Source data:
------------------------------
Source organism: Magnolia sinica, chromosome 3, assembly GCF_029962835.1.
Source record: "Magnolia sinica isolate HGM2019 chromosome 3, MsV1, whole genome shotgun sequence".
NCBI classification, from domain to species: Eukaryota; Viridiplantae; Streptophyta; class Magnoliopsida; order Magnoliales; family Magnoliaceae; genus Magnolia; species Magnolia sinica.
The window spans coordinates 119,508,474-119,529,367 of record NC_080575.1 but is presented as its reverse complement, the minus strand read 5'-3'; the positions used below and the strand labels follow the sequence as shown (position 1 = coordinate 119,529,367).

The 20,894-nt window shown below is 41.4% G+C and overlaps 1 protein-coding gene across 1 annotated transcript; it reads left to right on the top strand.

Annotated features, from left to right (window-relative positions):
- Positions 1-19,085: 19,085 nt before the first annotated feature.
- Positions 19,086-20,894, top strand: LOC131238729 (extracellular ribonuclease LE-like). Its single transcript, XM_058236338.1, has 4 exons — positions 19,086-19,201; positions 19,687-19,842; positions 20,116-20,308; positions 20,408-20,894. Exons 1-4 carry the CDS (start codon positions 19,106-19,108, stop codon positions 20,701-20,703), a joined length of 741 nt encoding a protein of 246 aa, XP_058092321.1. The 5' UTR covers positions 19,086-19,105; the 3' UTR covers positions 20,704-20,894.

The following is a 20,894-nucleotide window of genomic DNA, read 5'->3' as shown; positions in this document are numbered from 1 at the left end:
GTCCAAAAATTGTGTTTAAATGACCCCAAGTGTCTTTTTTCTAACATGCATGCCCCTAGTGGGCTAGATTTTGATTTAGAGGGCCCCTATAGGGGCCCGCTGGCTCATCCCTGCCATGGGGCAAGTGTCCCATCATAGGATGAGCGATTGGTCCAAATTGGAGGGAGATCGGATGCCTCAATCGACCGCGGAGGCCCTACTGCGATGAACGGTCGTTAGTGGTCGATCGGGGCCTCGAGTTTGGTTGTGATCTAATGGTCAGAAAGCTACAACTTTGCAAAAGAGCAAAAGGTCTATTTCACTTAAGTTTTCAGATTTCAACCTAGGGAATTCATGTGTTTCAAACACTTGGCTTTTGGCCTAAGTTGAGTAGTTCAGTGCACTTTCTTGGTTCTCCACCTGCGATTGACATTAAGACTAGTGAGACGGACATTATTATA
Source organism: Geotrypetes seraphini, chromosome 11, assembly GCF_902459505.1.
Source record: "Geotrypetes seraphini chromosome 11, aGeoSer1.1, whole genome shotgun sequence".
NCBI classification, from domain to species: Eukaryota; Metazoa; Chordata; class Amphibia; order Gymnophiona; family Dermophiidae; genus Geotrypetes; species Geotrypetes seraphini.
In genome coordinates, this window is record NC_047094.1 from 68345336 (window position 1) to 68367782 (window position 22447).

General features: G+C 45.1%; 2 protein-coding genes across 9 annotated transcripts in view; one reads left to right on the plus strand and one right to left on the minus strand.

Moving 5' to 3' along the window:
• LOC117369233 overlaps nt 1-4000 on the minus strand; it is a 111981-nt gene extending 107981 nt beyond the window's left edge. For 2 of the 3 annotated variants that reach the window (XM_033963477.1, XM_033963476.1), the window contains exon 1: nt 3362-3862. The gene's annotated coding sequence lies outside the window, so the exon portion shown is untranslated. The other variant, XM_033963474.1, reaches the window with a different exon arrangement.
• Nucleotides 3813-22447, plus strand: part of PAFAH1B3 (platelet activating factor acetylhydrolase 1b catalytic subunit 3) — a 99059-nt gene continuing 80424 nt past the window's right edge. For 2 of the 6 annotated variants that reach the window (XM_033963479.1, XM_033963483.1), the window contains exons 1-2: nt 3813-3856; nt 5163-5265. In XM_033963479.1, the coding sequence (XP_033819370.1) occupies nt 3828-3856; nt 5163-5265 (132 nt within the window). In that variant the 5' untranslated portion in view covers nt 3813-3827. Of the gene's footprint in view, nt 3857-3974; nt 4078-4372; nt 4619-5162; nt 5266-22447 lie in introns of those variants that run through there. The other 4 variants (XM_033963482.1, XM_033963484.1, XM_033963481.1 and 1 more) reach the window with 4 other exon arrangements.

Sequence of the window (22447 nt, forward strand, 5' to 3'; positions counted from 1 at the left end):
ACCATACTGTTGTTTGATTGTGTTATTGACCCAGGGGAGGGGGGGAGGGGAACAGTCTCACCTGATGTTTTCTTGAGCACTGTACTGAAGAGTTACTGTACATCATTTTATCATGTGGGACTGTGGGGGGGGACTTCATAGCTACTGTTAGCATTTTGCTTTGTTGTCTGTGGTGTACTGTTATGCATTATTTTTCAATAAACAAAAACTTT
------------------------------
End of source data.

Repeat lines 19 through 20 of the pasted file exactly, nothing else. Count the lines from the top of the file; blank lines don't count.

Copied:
Sequence of the window (22447 nt, forward strand, 5' to 3'; positions counted from 1 at the left end):
ACCATACTGTTGTTTGATTGTGTTATTGACCCAGGGGAGGGGGGGAGGGGAACAGTCTCACCTGATGTTTTCTTGAGCACTGTACTGAAGAGTTACTGTACATCATTTTATCATGTGGGACTGTGGGGGGGGACTTCATAGCTACTGTTAGCATTTTGCTTTGTTGTCTGTGGTGTACTGTTATGCATTATTTTTCAATAAACAAAAACTTT